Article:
In the malebolgian circles I travel, one tends to hear a lot about a pair of policies that purport to offer the solution to rampant inequality and the incipient robot uprising: A Universal Basic Income (UBI) and a federal Job Guarantee (JG). I’ve written before on the idea of a UBI; others like UBI evangelist Scott Santens have written quite a bit more, as has one of Vox’s foppish hipsters, Dylan Matthews, but I’ve never tackled a JG.
What Is It?
If a UBI is simple to understand (“The State gives every Citizen money”), a JG is even simpler: The State gives a job to everyone who wants one. The Center for American Progress, in a proposal titled “Toward A Marshall Plan For America,” suggests ” a large-scale, permanent program of public employment and infrastructure investment—similar to the Works Progress Administration (WPA) during the Great Depression but modernized for the 21st century.”
For advocates of the program, a JG solves all of the same problems as a UBI: salvation from poverty, a backstop against the job loss of automation, a solution to stagnant wages. According to Jacobin, “Giving everyone a job is the best way to democratize the economy and give workers leverage in the workplace.” The Atlantic says that: “[A JG] would pull millions of families out of poverty…It would push up the wages of workers with private-sector jobs by creating a hotter labor market overall. It would address income stagnation and the decline of the middle class. It would improve and expand public services. Rural America would get a boost, and the government would have a strong standing measure to counter recessions and end long-term unemployment.”
I have certain Doubts about this (I have Doubts about a great many things; they’ve been gnawing at my limbic system for a while now, and usually, the only way to deal with that kind of psychic infection is to lance the whole thing and let it leak out onto the internet. These Doubts are of the milder, more benign variety, and gentle expression is usually enough to bring the swelling down). It’s tied up in a bunch of questions, but there’s really one I want to wrestle with here.
Jeff Spross writes that “The job guarantee’s ultimate aim is sustained full employment: A job for every American who could conceivably desire to work, leaving the labor market unable to find enough workers for all the jobs it wants to create.”
This brings to mind an old joke:
A man is sitting on his front porch, looking out to the road. He sees a truck drive up, and two men get out, both with shovels. The first man digs a hole on the side of the road. When he finishes, the second man fills in the hole. This continues every twenty feet or so. The man on the porch gets more and more curious until he can no longer stand it, and he hollers at the workers: “What are you two doing?”
“Well, we work for the county,” the first man says. “We’re part of a tree-planting team. I dig the holes, and he fills them in, but the guy who plants the trees is out sick today.”
That’s the main criticism I hear about a JG, and it’s rooted in the idea that the State can’t actually provide jobs of substance. It’ll be makework, useless busy chores. You’ll be hiring men to dig holes and men to fill them in.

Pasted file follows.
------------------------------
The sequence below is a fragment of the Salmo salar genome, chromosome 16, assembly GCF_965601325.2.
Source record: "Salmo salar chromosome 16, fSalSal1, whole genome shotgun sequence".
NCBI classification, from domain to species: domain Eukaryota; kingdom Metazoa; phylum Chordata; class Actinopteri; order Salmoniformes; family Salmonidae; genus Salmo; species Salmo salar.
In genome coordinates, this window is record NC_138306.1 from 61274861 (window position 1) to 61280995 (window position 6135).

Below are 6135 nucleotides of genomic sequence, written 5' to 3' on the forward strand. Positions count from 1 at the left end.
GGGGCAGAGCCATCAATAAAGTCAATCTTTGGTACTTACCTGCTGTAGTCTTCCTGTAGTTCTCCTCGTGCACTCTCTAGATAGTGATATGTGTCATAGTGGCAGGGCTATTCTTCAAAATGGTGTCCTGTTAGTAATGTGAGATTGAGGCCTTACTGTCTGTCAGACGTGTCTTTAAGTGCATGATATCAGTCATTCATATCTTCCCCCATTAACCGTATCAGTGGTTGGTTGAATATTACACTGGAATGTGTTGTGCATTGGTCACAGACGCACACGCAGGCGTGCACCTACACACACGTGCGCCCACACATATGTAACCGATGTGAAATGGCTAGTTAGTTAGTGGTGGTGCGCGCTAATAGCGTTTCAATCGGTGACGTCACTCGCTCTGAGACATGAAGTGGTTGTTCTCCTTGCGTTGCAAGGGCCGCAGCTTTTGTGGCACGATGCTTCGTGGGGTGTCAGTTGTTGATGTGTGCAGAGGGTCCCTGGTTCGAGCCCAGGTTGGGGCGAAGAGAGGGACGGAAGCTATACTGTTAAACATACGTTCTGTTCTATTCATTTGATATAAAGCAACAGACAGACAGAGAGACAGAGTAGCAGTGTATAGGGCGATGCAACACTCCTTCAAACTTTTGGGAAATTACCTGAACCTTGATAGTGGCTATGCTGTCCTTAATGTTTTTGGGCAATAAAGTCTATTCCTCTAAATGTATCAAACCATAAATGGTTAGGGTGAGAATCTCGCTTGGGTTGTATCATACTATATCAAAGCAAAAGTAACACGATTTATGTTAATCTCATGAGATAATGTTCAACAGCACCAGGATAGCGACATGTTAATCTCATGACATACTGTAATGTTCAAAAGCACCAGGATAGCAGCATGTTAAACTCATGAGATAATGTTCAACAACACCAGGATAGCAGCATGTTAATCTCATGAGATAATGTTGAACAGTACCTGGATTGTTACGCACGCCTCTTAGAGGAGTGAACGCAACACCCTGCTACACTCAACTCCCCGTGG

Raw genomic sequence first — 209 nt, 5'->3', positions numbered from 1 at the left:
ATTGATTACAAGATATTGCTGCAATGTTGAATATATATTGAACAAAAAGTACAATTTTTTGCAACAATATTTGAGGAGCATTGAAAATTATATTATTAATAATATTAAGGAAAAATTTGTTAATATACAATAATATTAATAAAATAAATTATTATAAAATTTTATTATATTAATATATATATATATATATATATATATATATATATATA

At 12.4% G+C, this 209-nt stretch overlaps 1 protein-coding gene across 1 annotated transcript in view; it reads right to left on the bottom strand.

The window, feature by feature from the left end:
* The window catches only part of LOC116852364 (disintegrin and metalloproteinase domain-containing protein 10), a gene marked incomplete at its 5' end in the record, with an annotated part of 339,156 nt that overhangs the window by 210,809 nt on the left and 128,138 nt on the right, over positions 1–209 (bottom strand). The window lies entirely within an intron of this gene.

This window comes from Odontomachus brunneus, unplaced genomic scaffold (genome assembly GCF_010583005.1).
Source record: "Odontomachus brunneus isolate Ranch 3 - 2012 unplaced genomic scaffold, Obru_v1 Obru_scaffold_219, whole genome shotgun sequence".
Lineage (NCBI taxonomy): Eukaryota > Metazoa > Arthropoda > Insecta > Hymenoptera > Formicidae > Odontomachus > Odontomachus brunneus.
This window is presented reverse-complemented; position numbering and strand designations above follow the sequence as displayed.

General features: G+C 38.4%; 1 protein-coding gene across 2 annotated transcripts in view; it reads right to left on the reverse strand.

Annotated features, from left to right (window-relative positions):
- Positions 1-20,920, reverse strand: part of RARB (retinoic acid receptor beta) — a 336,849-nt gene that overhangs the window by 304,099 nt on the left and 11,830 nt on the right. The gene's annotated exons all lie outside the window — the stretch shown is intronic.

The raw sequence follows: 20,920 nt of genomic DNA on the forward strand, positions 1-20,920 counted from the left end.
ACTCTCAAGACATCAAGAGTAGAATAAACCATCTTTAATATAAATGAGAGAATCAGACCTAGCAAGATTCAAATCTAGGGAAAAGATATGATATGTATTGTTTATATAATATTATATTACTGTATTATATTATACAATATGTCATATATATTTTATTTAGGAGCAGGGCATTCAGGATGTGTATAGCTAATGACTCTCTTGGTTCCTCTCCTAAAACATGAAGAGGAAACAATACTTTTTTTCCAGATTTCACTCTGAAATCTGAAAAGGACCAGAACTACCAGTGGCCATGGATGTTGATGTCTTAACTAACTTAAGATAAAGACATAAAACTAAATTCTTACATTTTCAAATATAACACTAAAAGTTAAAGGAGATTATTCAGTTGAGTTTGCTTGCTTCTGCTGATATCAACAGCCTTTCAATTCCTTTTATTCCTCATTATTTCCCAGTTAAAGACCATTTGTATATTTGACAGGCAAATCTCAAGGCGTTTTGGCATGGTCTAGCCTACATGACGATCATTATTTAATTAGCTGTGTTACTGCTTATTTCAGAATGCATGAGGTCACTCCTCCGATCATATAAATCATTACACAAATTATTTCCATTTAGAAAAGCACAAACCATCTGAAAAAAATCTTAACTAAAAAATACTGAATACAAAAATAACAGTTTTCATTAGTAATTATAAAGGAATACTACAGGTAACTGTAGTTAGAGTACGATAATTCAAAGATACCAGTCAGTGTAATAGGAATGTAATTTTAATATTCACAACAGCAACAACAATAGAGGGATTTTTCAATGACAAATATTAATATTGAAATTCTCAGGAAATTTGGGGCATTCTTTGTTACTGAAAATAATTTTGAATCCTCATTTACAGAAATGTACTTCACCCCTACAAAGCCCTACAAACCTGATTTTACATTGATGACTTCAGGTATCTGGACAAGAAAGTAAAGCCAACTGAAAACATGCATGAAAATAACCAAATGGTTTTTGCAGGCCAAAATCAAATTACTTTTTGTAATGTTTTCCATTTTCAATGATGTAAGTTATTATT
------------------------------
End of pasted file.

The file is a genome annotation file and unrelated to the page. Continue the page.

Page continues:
I disagree with this assessment of the State’s capacity to provide work, and if you think I’m wrong, look at the military–that’s a government job. So are the firefighters, the DAs, the park rangers, public school teachers, and countless other vital jobs. In fact, we tend to think of the government as providing societally-necessary jobs–jobs that we can’t afford to go without, that we can’t risk losing in a market contraction.
And I further disagree with the presumption that the only work that the State could offer is useless busywork. I think this is a sense shared with most JG proponents. There’s necessary work to be done, JG advocates say, and people who could do it.
That’s where it starts to break down for me. Let’s look at infrastructure specifically–and that’s a fair target, since CAP explicitly says their JG is part of “infrastructure investment.” It’s unquestionable that we have a lot of work to do. In 2012, a little more than 1 in 10 bridges were classified as “structurally deficient.” 1 in 3 ports need at least $100 million in investments and repairs to keep up with anticipated demand. There’s a projected $46 billion annual shortfall for school funding. Drinking water (which, you might recall, you need in order to live), needs a stomach-churning $1 trillion over the next 25 years (which is “only” $40 billion a year). A lot of work to do, indeed.
I’ll say again: I don’t want to get too twisted up around the idea that a JG is only applicable to infrastructure. It’s not, but it’s a useful, handy shorthand for the idea that we could put people to work doing meaningful jobs.
Here’s the problem. Back in the days of the Great Depression, the TVA, and the WPA, there were staggering numbers of young, fit men out of work, and plenty of work that needed nothing more than a strong back and a working pair of hands. But it’s not 1930 anymore. You can’t just scoop up people to lay pipe or dig ditches or whatever it was they did. We’re sitting at 4.4% unemployment. So that compels a question: where are the workers going to come from?
As Tim Worstall said in Forbes, “[W]e just don’t have homogeneous labour. It’s hugely, highly, heterogeneous. This is, of course, just the side effect of that much greater division and specialisation of labour which makes the modern world so rich. But it does mean that there isn’t anything that we do which either requires or benefits from the mobilisation of large amounts of untrained, in this task, labour.” (I disagree with the second half of his argument, which is that governments are inherently incapable of producing good outcomes when they participate in the economy; the entirety of Scandinavia would like to have a word with you, Mr. Worstall.)